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NFL: Denver Broncos at Green Bay Packers
Aaron Rodgers hasn’t looked himself for much of the season, precisely because he’s playing differently.
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Packers’ passing game finds success when the team goes big

Mike McCarthy and Matt LaFleur might each run versions of the West Coast Offense, but their approaches couldn’t be less similar. Through three weeks, this passing game has its most success when it looks like they’re going to run.

Matt LaFleur might not be a Sir Mix-A-Lot fan, but he likes big personnel and he cannot lie.

Through three weeks, the Green Bay Packers’ most effective way to create passing efficiency has been to throw with backs and tight ends on the field instead of spreading teams out with receivers. And there’s reason to believe they can get even better as the year progresses and the players become more comfortable in LaFleur’s offense.

It’s not just Danny Vitale streaking down the field on a fullback wheel or Robert Tonyan just missing a touchdown off his fingertips on a go route. Green Bay set up a touchdown in Week 2 using multiple running backs on the field at once. They’ve created play-action success using heavy personnel, and they’re committed to running the ball no matter who is on the field.

According to Sharp Football Stats, the Packers’ passer rating from 12 personnel (1 RB, 2 TEs, 2 WRs) is 112.1, with a 10 yards per attempt average on 23 dropbacks. Rodgers is even better from 21 personnel (2 RBs, 1 TE, 2 WRs) with a 114.9 passer rating in 14 dropbacks. Meanwhile, from 11 personnel (1 RB, 1 TE, 3 WRs), they’re one of the worst offenses in football run or pass, with a rating of 83.3 when Rodgers slings it.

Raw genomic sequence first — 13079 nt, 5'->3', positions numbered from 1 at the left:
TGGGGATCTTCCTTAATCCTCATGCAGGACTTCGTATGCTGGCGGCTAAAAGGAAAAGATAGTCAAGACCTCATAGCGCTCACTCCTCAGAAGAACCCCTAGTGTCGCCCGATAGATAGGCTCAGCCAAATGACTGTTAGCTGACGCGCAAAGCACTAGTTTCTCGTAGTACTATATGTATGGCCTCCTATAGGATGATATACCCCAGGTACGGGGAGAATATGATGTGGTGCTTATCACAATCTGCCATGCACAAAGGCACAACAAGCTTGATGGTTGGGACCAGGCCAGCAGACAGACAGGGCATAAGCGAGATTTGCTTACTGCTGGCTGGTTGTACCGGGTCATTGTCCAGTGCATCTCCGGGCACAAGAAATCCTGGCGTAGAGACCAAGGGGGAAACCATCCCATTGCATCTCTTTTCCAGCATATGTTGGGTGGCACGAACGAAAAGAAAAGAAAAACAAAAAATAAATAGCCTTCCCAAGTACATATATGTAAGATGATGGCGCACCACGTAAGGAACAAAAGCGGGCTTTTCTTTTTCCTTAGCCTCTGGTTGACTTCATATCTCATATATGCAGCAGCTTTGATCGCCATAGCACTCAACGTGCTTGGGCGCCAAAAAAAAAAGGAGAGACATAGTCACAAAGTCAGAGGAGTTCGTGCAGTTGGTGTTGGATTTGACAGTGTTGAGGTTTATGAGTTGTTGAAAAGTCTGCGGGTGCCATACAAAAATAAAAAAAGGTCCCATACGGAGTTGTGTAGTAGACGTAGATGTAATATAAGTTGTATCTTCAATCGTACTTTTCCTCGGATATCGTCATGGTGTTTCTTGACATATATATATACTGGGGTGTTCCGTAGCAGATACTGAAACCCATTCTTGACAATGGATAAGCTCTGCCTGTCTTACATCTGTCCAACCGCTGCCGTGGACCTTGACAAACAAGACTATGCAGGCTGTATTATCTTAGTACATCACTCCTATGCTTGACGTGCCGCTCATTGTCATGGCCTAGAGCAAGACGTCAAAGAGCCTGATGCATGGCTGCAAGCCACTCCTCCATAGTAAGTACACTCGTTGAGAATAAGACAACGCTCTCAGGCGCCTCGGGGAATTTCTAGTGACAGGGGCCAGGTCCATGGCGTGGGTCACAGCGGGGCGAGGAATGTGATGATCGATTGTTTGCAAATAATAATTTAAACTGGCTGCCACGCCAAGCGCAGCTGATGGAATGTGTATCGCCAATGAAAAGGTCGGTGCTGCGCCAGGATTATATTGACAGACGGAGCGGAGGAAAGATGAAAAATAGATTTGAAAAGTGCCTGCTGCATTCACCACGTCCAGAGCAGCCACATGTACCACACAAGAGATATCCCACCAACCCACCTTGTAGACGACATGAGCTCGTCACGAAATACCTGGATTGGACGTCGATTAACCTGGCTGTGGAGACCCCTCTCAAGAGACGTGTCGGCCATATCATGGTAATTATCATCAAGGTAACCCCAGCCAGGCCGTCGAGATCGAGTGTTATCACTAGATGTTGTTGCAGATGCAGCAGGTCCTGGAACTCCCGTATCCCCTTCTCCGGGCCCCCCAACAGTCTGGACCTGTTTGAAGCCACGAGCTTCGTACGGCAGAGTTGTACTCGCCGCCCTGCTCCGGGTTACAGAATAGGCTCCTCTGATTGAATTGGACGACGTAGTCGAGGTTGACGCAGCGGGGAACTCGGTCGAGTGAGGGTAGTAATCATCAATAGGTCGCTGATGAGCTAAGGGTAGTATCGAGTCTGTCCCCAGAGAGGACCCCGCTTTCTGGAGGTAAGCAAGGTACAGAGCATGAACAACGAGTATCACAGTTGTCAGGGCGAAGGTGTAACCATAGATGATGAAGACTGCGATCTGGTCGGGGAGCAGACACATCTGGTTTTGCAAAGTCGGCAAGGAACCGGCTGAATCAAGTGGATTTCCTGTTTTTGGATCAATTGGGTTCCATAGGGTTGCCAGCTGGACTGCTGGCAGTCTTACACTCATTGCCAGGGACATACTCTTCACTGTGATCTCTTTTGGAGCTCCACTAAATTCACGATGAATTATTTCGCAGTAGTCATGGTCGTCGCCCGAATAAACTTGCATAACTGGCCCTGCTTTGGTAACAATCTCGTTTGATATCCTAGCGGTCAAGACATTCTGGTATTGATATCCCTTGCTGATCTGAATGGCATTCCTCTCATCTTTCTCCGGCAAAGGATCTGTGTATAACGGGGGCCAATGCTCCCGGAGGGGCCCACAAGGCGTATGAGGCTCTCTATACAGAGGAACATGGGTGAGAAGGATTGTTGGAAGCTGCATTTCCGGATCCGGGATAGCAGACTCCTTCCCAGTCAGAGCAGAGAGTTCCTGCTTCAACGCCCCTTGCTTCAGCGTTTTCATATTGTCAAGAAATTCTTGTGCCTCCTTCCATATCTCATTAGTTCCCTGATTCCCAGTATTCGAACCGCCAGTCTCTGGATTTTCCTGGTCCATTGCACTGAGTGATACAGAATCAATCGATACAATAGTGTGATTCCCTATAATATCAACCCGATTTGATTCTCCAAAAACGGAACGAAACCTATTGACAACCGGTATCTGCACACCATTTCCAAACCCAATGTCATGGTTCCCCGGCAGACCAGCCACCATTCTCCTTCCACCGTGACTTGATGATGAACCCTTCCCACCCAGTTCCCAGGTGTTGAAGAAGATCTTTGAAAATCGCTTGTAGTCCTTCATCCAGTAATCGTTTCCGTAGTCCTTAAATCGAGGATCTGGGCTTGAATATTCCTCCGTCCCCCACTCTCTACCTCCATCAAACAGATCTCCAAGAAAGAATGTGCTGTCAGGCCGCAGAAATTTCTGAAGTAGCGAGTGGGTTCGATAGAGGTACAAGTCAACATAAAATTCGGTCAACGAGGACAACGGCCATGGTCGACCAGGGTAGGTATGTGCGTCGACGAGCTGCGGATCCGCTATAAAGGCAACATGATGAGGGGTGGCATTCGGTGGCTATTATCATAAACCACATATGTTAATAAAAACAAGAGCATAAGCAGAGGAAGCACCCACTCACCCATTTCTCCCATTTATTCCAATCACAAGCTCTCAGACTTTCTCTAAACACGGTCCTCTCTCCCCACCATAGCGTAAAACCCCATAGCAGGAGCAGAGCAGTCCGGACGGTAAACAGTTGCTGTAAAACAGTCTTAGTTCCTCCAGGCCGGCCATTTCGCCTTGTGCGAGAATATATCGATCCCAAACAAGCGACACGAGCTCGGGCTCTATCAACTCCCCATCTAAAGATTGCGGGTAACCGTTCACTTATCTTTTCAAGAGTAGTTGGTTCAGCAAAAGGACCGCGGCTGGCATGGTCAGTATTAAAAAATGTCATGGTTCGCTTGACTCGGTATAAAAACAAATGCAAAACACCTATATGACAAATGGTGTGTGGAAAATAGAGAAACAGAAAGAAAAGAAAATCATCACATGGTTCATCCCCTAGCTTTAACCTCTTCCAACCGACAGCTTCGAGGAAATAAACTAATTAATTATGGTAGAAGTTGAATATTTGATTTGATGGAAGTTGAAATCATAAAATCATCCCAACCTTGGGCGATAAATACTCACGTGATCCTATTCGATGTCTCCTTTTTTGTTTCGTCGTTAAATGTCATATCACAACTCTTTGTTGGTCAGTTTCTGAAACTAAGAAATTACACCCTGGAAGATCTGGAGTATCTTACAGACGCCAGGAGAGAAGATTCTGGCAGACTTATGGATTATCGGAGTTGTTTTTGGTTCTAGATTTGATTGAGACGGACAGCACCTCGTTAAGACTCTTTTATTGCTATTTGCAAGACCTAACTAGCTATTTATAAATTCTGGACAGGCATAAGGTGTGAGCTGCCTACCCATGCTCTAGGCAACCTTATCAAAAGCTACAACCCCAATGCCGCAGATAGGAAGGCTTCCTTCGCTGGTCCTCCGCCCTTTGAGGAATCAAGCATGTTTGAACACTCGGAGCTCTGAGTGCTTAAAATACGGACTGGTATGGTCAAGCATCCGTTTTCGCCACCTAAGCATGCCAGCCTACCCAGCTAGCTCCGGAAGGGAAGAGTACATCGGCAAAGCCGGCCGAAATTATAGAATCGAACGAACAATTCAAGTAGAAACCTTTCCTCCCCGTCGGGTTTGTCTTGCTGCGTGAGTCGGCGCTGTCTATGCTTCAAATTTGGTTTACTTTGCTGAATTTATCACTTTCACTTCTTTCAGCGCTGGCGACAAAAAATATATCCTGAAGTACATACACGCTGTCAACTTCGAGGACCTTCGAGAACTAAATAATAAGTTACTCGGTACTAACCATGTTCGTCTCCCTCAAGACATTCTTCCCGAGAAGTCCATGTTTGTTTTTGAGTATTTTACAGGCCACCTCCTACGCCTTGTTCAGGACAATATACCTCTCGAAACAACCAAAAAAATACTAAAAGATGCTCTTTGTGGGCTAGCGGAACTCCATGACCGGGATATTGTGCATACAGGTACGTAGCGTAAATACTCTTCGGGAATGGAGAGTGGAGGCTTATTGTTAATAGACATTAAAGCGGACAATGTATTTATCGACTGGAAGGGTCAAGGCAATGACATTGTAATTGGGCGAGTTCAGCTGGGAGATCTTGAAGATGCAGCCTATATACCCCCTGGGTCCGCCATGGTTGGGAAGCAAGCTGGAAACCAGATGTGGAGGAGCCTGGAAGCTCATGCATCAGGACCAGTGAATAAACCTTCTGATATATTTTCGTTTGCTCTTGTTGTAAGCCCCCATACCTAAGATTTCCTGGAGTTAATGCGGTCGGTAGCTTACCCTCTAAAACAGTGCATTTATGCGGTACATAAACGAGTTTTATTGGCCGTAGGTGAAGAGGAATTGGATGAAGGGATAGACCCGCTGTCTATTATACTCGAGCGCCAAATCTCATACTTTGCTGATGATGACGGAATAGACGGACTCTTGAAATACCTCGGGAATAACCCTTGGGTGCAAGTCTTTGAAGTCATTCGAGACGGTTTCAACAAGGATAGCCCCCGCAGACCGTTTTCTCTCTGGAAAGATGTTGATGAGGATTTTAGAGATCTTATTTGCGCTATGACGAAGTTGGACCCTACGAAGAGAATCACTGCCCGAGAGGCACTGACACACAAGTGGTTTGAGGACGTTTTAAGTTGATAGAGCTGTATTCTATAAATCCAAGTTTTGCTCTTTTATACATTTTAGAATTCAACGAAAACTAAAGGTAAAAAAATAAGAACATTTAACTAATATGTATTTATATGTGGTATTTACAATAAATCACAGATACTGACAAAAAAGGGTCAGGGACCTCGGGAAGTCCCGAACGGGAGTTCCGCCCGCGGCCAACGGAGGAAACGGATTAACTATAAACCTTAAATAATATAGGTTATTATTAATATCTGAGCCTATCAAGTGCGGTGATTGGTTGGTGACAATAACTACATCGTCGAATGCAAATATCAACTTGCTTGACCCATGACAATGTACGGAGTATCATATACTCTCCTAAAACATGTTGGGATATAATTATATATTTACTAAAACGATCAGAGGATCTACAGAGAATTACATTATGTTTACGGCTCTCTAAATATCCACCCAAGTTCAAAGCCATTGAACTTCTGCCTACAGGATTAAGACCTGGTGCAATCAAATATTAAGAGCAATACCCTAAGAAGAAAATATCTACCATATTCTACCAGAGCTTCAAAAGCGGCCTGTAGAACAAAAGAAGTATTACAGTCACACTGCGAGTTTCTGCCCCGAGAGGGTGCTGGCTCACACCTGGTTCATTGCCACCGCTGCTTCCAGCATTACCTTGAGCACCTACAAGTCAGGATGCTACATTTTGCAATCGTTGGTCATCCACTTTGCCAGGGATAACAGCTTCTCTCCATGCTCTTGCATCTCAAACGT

The enormous difference this season from the Mike McCarthy era comes in how often they play this way. McCarthy’s offense lived in 11 personnel last year, playing it 77% of snaps. Only the Rams played it more, and the Packers threw from it 72% of the time. “Predictable” doesn’t even begin to cover it.

Sean McVay makes predictable personnel work with unpredictable playcalling, creative formations and pre-snap motions and one of the best play-action games we’ve ever seen.

Through three weeks, the Packers are in those three-receiver sets just 48% of the time. Only the 49ers, Vikings, and Patriots play big more often than Green Bay and at least two of those names shouldn’t be surprising given the genesis of their offensive philosophy. Kyle Shanahan runs the show in San Francisco and Gary Kubiak joined the Vikings this offseason to revamp that offense. Remember, Kubiak gave LaFleur his first shot in the NFL.

How many times have we heard LaFleur or Rodgers say this offense starts with the run game? Or that they want to marry run and pass? The illusion of complexity only works if a pass play can look just like a run play, which means the team has to be willing to throw from traditional run looks and run from traditional pass looks.

Green Bay’s “base” offense has big people on the field, whether it’s two tight ends or two backs. That hasn’t been true in Green Bay in over a decade.

LaFleur’s core ideology starts with a run look, builds a play-action look from that, and a counter play to it, often a shot play. That doesn’t work if the team can’t run all three with the same people on the field for obvious reasons. A play can’t look the same if the same people, or at least same personnel, aren’t in the same positions. In short, it can’t look the same if it doesn’t literally look the same.